On a drizzly afternoon in Montclair, Alessandra Canario is waiting at the end of the platform of the New Jersey Transit train track. It’s hard to miss her in her dark denim, 70s jumpsuit. She’s a stunning girl with curves and lips and hair that have surely shattered many a boy’s heart into a thousand bewildered pieces. (If she were my 18-yeard old daughter I’d be afraid to let her out of the house!) She’s that dangerous combination of adorable and exotic. She warns me about the car – “it’s purple” – but the small 2012 Honda parked in the lot is less sci-fi than cute. It suits her. And she has no problem pushing the peddles in her high rose-printed platforms. “Oh my god!” she screams when we pull out into a line of traffic. “That guy has the same steering wheel cover as me!” I catch a glimpse of an implausibly similar, shaggy, purple thing in the front seat of the other car and start laughing. “That’s never happened…” she gasps.
Ally takes a detour to show me some obscenely huge mansions, pretty tree-lined streets and the schools she attended since her parents moved to Montclair from the city. She tells me she loves her neighborhood when it rains. “It’s nice but I could never raise my children here,” she says determined. “The ‘Keeping up with the Jones’ mentality is not productive for individuals such as myself. I prefer to be in a more remote, less crowded area like upstate New York. I feel like the area outside of my country house was my ideal living environment.” Poems, books and postcards have been written about that house – it’s called Moonhaw and located in West Shokan – and it seems to have strong emotional and magnetic powers over Ally. She still feels very connected to the land and has visited every other year (since her dad sold it in 2004) to check if new people have moved in. Her childhood memories are often overwhelming and vivid and have become the object of her recent obsession to study history at Skidmore College, which is just two hours away.
Ally is a contemplative, serious teenager. Though she may be pretty, she doesn’t want to belong to any group, least not the popular girls. She has (or needs) very few friends and feels she is often irrelevant, an outsider, especially because of the way she dresses. “It’s funny, you would think it’s hard to forget the girl in a disco jumpsuit. But I now have two best friends, Maddie Carr and Lauren Peressinni. And I guess I am not completely forgotten about since I won “Best Dressed” in the year book! I got used to weird looks in school for my vintage clothing but towards the end of high school people started asking curiously about it and complimenting my confidence to wear what I do out.” The highlight of her social life is an active instagram account with 409 followers so far, where she posts her impeccable little looks and tries to get connected with the vintage world.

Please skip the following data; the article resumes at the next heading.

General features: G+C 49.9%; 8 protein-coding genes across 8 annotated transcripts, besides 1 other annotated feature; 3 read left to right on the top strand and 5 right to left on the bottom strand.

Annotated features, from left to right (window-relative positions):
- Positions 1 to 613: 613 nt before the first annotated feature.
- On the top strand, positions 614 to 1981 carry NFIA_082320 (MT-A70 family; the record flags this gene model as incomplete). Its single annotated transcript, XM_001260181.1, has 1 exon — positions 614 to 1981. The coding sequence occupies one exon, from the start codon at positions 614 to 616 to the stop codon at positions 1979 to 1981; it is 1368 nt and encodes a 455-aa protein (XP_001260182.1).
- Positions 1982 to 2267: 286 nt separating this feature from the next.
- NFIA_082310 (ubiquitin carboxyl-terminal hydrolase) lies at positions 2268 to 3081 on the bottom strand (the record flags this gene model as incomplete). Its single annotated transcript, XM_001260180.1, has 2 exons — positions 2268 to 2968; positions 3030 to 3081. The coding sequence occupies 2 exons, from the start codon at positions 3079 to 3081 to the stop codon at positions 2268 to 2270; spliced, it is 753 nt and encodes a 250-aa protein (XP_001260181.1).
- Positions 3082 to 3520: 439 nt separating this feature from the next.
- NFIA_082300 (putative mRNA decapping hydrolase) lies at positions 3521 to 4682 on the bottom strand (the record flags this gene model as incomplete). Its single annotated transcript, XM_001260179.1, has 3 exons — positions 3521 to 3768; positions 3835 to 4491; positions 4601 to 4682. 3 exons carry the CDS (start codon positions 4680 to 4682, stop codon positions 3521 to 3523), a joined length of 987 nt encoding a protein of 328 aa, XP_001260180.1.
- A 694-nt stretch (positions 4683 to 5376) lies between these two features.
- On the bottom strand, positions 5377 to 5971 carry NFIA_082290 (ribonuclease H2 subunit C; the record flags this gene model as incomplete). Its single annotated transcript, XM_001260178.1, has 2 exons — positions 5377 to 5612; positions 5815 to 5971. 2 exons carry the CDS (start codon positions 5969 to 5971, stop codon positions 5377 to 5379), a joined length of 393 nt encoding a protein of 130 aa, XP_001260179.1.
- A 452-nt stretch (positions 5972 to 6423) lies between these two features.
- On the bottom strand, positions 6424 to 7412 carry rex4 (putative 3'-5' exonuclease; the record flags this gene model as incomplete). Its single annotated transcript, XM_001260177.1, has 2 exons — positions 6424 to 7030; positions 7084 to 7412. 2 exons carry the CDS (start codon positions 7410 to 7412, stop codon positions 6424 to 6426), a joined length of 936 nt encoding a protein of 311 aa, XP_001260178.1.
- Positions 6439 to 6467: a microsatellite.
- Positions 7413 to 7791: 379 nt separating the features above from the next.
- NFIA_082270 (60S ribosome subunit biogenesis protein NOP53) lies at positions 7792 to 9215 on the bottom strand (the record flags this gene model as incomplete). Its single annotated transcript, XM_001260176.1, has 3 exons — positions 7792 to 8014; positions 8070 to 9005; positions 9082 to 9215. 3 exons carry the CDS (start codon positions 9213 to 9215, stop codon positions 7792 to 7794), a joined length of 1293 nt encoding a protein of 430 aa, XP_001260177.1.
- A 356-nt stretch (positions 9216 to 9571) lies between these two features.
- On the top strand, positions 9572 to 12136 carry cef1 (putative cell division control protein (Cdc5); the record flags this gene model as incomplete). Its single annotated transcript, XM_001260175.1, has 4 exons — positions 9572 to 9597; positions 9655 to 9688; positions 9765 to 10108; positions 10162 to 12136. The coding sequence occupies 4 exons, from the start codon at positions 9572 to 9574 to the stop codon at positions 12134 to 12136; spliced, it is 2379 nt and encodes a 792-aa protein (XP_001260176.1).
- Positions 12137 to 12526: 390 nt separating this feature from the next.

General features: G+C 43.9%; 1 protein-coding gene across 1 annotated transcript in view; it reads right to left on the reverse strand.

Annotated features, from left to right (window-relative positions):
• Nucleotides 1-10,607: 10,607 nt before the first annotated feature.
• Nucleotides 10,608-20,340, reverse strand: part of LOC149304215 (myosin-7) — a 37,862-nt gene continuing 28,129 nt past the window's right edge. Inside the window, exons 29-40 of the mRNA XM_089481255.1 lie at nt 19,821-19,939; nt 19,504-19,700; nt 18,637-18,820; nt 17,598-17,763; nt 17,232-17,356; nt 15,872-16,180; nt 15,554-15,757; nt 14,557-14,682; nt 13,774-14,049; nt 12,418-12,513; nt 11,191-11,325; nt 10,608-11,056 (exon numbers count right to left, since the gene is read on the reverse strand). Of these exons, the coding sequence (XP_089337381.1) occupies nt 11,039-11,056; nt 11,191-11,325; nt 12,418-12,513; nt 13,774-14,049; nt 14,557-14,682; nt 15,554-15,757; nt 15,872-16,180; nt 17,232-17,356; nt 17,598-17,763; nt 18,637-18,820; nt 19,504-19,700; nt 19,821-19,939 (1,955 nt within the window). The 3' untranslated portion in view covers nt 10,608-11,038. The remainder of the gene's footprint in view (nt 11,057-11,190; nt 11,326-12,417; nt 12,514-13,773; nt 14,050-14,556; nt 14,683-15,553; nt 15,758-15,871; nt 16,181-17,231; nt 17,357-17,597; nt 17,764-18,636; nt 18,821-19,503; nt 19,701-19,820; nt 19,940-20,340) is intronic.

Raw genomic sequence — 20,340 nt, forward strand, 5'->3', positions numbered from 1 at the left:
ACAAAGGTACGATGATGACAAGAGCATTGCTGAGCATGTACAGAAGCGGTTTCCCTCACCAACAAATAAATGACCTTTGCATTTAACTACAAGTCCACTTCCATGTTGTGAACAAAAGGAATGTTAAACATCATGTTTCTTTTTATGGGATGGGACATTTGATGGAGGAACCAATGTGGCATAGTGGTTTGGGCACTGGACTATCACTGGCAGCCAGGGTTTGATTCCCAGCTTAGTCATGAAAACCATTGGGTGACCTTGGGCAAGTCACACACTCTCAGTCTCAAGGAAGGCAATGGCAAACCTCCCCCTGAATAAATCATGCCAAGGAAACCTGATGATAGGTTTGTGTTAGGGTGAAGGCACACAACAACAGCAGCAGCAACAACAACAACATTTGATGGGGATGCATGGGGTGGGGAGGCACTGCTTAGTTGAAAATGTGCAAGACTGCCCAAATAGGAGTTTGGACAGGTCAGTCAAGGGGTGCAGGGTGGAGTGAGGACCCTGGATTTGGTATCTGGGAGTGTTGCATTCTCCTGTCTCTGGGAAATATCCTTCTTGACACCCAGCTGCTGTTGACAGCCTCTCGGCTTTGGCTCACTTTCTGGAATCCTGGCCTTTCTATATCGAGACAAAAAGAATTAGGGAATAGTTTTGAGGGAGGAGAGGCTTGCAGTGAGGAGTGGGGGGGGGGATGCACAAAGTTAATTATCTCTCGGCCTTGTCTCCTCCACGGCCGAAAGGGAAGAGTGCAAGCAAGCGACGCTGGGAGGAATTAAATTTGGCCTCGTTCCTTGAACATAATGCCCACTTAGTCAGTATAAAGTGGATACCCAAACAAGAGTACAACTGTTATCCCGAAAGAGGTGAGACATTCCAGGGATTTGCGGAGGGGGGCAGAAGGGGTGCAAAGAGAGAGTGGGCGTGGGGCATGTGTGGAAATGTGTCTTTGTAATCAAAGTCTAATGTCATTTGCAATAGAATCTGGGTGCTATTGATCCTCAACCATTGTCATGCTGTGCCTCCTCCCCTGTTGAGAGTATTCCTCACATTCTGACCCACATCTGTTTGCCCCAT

Girls like Ally are rare. She has a remarkably clear understanding of her passions and dreams. She fell in love with history in middle school and got intrigued with all things old; first antiques, and eventually clothing. “I can’t remember my first piece because once I discovered I could bridge my two loves and physically live in history my obsession with buying many pieces at a time graduated to rarer pieces as I was able to work to pay for them.” Up until a few months ago she was a sales assistant at Speakeasy Vintage in Montclair, where she learned the ropes of the trade, got first dibs and modeled new pieces that came in. Her closet has become a perfectly curated collection of colorful dresses and funny pants from the 60s and 70s era, “because it embodies a time when the search for individuality and self-expression was paramount. The clothes were as bold as the movement.” Through college she will intern at Another Man’s Treasure in Jersey City and ultimately – the dream – work as a researcher at a costume rental place.
At the house mom Susana is rushing off to her next make-up appointment and sister Sabrina is just getting back from school. She comes upstairs in between episodes of Gossip Girl to watch her big sister in action. When I ask her to join us for a picture, Ally warns me: “My sister hates vintage. She thinks it’s creepy to wear clothing that someone else previously wore especially if that person is deceased.” (Sabrina is one of the popular girls.) There’s also a very curious dog Teddy (Roosevelt) and beautiful cat Taquito. Dad Thomas, a wine distributor and avid cook is working in the city. They’re a friendly bunch, a mix of Mexican and Brooklyn-Italian warmth and hospitality. We eat pork and rice for lunch, drive out to Ally’s favorite green spot and talk about her other passions: hiking, and bowling! “I was the varsity girl’s captain of the high school bowling team,” she surprises me. “I have a vintage bowling bag for my ball named Purple Haze after the Jimi Hendrix song!” I could write on an on about Alessandra. It’s baffling how someone so young already has such an intrinsic story. But I will just end with her favorite quote by Robert A. Heinlein: “A generation which ignores history has no past — and no future”.